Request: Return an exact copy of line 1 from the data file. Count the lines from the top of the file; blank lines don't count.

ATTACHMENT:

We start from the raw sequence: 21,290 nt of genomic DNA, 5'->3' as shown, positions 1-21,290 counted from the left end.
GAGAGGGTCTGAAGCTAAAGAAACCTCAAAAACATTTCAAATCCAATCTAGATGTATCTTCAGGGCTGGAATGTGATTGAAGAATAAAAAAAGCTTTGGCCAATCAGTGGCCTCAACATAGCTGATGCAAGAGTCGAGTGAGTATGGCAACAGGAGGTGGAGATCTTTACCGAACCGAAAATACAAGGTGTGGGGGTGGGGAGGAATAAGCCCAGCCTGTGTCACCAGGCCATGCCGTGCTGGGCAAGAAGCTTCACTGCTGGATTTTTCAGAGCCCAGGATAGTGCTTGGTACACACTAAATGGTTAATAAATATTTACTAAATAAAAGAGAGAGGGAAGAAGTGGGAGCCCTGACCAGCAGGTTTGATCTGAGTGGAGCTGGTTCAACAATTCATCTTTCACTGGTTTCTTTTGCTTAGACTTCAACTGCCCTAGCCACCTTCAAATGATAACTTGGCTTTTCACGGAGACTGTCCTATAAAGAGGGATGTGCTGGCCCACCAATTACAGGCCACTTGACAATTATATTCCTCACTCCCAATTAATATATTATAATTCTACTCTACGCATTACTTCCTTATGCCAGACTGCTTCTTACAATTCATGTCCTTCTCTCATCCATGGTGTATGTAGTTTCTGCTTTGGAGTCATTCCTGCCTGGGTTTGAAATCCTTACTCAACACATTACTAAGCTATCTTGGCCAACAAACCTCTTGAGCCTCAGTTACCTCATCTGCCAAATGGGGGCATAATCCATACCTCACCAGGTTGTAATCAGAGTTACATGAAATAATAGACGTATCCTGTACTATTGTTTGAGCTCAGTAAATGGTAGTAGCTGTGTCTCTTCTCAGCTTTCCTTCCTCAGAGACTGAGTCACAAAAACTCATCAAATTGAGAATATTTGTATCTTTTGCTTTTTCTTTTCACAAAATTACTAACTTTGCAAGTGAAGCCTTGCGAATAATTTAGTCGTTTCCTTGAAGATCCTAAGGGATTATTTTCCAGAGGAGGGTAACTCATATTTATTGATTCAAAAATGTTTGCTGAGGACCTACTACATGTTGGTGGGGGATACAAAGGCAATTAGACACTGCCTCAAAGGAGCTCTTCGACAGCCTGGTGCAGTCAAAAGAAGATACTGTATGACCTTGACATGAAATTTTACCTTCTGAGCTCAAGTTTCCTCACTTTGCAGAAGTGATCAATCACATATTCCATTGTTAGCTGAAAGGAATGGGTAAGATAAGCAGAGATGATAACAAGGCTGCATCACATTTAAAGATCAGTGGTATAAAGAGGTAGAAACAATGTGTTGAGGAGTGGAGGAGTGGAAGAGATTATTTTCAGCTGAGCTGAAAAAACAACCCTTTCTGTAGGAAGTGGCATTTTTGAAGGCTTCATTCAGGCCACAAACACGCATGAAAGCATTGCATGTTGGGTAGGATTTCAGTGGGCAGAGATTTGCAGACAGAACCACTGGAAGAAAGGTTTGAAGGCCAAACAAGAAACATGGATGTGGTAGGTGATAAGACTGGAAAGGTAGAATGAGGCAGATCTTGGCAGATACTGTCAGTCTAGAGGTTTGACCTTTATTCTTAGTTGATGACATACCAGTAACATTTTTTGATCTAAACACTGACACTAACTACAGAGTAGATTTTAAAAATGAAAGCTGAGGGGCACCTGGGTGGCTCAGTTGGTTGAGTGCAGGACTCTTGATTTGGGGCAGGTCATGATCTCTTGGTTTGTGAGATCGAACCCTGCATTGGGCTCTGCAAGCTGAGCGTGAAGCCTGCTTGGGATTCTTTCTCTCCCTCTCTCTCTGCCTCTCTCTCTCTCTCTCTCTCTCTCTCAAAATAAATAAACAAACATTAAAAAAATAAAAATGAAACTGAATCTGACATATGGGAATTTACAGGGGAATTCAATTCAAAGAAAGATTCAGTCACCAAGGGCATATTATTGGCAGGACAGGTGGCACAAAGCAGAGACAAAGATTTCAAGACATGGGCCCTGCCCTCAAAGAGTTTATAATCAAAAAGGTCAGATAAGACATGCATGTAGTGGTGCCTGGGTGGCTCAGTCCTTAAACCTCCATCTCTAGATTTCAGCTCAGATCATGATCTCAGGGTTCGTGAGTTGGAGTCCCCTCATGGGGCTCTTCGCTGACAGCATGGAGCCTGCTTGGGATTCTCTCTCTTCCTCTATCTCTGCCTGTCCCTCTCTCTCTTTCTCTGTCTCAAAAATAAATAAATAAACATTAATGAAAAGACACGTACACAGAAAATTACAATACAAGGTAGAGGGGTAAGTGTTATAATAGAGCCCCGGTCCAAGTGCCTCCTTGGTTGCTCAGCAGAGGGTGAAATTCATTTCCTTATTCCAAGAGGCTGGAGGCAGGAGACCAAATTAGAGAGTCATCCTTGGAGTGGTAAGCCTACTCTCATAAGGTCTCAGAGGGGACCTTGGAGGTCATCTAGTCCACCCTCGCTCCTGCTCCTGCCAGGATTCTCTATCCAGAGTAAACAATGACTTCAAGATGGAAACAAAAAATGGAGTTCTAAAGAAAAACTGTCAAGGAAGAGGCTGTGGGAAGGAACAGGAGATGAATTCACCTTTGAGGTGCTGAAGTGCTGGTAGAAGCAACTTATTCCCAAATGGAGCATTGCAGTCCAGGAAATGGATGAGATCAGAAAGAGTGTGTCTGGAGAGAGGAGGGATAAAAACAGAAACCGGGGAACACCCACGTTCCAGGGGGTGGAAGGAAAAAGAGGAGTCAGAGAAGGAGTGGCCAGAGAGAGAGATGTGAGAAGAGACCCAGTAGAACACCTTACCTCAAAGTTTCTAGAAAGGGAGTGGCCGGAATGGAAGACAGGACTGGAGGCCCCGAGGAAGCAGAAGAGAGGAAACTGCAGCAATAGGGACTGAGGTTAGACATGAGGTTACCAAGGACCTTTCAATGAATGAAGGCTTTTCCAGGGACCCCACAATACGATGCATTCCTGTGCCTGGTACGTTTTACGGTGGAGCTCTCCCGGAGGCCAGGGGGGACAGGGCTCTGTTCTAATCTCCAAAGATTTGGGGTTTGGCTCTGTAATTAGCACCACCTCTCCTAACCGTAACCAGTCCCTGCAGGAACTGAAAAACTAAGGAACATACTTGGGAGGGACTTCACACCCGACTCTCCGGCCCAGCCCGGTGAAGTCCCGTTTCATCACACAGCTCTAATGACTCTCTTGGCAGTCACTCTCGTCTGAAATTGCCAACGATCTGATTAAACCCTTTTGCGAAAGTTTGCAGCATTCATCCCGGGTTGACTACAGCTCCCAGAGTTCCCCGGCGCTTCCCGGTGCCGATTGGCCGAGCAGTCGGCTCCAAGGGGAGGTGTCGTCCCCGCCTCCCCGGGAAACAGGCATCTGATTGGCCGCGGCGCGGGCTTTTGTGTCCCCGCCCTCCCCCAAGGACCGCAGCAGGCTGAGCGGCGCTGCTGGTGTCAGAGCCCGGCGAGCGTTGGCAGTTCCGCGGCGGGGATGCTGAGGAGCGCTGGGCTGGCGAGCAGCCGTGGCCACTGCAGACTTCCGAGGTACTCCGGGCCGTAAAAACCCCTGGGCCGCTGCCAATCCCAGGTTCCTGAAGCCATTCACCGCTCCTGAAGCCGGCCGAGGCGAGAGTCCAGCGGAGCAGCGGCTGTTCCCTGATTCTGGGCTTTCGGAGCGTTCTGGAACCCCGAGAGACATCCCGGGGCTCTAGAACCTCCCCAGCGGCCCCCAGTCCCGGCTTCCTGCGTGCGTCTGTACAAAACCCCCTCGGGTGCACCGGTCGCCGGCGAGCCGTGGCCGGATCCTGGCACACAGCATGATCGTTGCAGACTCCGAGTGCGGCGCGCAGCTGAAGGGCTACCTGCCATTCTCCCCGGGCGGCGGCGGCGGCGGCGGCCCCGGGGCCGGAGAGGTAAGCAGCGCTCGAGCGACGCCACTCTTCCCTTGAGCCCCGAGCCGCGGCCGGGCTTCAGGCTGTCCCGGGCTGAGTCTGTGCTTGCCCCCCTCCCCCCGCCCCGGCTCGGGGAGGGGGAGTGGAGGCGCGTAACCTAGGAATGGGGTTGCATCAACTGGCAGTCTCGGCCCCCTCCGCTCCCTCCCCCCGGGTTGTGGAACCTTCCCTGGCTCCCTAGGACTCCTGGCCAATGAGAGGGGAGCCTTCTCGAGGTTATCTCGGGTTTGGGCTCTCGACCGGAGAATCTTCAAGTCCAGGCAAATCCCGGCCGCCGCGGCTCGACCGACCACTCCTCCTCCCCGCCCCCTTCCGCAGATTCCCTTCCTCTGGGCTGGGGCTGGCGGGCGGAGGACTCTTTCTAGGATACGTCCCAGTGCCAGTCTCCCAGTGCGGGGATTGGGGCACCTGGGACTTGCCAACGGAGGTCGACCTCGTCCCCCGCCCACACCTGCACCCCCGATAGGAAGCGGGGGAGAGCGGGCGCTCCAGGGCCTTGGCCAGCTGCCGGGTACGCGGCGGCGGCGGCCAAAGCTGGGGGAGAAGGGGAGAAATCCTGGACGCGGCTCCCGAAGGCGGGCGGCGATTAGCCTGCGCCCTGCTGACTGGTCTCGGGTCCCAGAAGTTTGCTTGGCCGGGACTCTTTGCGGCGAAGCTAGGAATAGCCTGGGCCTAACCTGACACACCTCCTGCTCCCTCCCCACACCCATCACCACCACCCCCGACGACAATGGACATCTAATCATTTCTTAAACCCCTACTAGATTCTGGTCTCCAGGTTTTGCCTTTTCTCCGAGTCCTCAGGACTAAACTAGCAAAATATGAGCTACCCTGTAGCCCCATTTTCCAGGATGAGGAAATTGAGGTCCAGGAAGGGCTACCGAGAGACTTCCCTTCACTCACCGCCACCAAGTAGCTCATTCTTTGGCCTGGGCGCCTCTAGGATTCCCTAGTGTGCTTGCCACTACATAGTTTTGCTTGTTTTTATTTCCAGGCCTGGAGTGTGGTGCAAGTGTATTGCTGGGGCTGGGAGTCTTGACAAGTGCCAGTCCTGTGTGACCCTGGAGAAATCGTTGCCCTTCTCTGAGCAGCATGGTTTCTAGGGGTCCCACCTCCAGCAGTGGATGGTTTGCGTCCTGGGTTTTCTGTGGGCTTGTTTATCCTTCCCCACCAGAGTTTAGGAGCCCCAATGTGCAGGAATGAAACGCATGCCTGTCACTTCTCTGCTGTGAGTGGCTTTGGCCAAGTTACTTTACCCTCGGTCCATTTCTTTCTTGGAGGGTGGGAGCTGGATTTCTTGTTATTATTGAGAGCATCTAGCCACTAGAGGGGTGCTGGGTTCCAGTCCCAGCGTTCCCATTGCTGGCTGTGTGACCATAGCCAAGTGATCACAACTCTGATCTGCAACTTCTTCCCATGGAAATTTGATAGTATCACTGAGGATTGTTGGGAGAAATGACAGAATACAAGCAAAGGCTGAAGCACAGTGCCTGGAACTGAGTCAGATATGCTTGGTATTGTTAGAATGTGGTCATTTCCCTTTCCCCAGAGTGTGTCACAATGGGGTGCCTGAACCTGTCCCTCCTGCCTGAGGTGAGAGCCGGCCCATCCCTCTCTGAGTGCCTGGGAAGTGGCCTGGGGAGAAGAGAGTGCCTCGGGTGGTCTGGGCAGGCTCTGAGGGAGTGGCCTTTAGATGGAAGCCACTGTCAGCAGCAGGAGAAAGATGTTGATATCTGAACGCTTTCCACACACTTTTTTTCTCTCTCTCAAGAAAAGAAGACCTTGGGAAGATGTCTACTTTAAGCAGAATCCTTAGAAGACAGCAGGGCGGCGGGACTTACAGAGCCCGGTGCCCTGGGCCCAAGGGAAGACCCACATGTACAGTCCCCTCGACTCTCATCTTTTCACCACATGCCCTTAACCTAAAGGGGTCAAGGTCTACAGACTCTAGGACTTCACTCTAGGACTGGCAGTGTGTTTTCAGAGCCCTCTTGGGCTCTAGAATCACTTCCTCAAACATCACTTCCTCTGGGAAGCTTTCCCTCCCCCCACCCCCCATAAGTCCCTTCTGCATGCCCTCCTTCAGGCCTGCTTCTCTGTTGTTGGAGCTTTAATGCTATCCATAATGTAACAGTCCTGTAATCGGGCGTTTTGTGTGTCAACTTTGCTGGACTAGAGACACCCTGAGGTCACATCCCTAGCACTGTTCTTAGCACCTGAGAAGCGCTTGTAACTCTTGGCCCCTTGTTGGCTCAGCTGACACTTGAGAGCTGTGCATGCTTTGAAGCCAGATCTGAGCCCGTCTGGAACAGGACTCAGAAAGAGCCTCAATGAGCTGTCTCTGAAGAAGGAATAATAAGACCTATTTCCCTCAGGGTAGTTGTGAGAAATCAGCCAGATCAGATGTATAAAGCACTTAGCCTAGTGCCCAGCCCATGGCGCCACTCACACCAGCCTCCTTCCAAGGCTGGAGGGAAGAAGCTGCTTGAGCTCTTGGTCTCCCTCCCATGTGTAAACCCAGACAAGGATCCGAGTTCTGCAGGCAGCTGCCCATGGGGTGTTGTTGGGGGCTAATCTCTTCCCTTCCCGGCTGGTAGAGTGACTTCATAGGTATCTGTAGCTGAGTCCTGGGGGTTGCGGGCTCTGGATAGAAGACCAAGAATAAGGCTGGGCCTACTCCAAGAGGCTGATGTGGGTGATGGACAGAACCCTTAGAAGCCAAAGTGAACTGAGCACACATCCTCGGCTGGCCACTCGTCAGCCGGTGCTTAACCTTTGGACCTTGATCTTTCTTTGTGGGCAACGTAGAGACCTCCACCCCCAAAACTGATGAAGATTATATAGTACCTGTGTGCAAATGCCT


We start from the raw sequence: 21,290 nt of genomic DNA, 5'->3' as shown, positions 1-21,290 counted from the left end.